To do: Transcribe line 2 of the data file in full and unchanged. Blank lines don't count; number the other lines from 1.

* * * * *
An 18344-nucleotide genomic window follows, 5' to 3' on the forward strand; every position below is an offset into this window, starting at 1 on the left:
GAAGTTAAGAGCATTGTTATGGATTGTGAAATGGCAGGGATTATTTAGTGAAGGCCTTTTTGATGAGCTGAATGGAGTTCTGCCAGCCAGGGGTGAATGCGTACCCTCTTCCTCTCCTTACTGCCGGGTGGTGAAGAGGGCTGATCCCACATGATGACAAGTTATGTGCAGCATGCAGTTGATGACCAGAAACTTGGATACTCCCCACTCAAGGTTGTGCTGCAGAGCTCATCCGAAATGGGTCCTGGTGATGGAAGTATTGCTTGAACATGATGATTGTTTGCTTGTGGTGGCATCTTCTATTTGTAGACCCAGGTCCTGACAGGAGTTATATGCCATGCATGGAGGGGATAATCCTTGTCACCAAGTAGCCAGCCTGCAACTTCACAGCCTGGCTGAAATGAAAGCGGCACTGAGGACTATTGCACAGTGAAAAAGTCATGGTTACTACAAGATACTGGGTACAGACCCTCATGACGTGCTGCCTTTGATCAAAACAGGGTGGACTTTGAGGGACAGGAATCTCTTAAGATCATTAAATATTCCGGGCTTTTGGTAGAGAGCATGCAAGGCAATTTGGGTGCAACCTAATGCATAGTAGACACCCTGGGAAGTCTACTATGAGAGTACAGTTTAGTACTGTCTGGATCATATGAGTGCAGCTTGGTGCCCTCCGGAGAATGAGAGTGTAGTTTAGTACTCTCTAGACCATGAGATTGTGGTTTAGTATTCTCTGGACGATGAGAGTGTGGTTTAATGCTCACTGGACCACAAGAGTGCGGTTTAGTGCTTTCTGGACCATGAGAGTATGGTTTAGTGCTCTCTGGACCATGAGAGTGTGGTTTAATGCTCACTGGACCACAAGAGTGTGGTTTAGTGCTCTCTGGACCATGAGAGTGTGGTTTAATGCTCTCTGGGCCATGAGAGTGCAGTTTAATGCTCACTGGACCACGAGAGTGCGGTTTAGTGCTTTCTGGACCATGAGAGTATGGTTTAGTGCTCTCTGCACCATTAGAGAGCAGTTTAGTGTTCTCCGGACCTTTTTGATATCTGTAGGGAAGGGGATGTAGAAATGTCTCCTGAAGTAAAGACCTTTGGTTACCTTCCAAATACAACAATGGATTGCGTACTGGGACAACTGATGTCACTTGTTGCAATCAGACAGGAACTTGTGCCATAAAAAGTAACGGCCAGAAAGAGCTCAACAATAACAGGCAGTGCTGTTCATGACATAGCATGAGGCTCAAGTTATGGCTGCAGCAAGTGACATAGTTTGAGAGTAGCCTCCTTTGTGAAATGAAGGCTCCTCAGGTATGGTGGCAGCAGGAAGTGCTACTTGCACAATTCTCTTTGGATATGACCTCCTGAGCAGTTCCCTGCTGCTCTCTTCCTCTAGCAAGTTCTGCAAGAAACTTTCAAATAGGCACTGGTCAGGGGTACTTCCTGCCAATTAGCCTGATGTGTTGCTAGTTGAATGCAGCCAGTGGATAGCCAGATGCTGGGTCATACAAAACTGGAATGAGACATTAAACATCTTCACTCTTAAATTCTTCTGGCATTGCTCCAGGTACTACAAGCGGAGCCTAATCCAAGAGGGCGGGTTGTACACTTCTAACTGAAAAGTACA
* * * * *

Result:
GAAGTTAAGAGCATTGTTATGGATTGTGAAATGGCAGGGATTATTTAGTGAAGGCCTTTTTGATGAGCTGAATGGAGTTCTGCCAGCCAGGGGTGAATGCGTACCCTCTTCCTCTCCTTACTGCCGGGTGGTGAAGAGGGCTGATCCCACATGATGACAAGTTATGTGCAGCATGCAGTTGATGACCAGAAACTTGGATACTCCCCACTCAAGGTTGTGCTGCAGAGCTCATCCGAAATGGGTCCTGGTGATGGAAGTATTGCTTGAACATGATGATTGTTTGCTTGTGGTGGCATCTTCTATTTGTAGACCCAGGTCCTGACAGGAGTTATATGCCATGCATGGAGGGGATAATCCTTGTCACCAAGTAGCCAGCCTGCAACTTCACAGCCTGGCTGAAATGAAAGCGGCACTGAGGACTATTGCACAGTGAAAAAGTCATGGTTACTACAAGATACTGGGTACAGACCCTCATGACGTGCTGCCTTTGATCAAAACAGGGTGGACTTTGAGGGACAGGAATCTCTTAAGATCATTAAATATTCCGGGCTTTTGGTAGAGAGCATGCAAGGCAATTTGGGTGCAACCTAATGCATAGTAGACACCCTGGGAAGTCTACTATGAGAGTACAGTTTAGTACTGTCTGGATCATATGAGTGCAGCTTGGTGCCCTCCGGAGAATGAGAGTGTAGTTTAGTACTCTCTAGACCATGAGATTGTGGTTTAGTATTCTCTGGACGATGAGAGTGTGGTTTAATGCTCACTGGACCACAAGAGTGCGGTTTAGTGCTTTCTGGACCATGAGAGTATGGTTTAGTGCTCTCTGGACCATGAGAGTGTGGTTTAATGCTCACTGGACCACAAGAGTGTGGTTTAGTGCTCTCTGGACCATGAGAGTGTGGTTTAATGCTCTCTGGGCCATGAGAGTGCAGTTTAATGCTCACTGGACCACGAGAGTGCGGTTTAGTGCTTTCTGGACCATGAGAGTATGGTTTAGTGCTCTCTGCACCATTAGAGAGCAGTTTAGTGTTCTCCGGACCTTTTTGATATCTGTAGGGAAGGGGATGTAGAAATGTCTCCTGAAGTAAAGACCTTTGGTTACCTTCCAAATACAACAATGGATTGCGTACTGGGACAACTGATGTCACTTGTTGCAATCAGACAGGAACTTGTGCCATAAAAAGTAACGGCCAGAAAGAGCTCAACAATAACAGGCAGTGCTGTTCATGACATAGCATGAGGCTCAAGTTATGGCTGCAGCAAGTGACATAGTTTGAGAGTAGCCTCCTTTGTGAAATGAAGGCTCCTCAGGTATGGTGGCAGCAGGAAGTGCTACTTGCACAATTCTCTTTGGATATGACCTCCTGAGCAGTTCCCTGCTGCTCTCTTCCTCTAGCAAGTTCTGCAAGAAACTTTCAAATAGGCACTGGTCAGGGGTACTTCCTGCCAATTAGCCTGATGTGTTGCTAGTTGAATGCAGCCAGTGGATAGCCAGATGCTGGGTCATACAAAACTGGAATGAGACATTAAACATCTTCACTCTTAAATTCTTCTGGCATTGCTCCAGGTACTACAAGCGGAGCCTAATCCAAGAGGGCGGGTTGTACACTTCTAACTGAAAAGTACA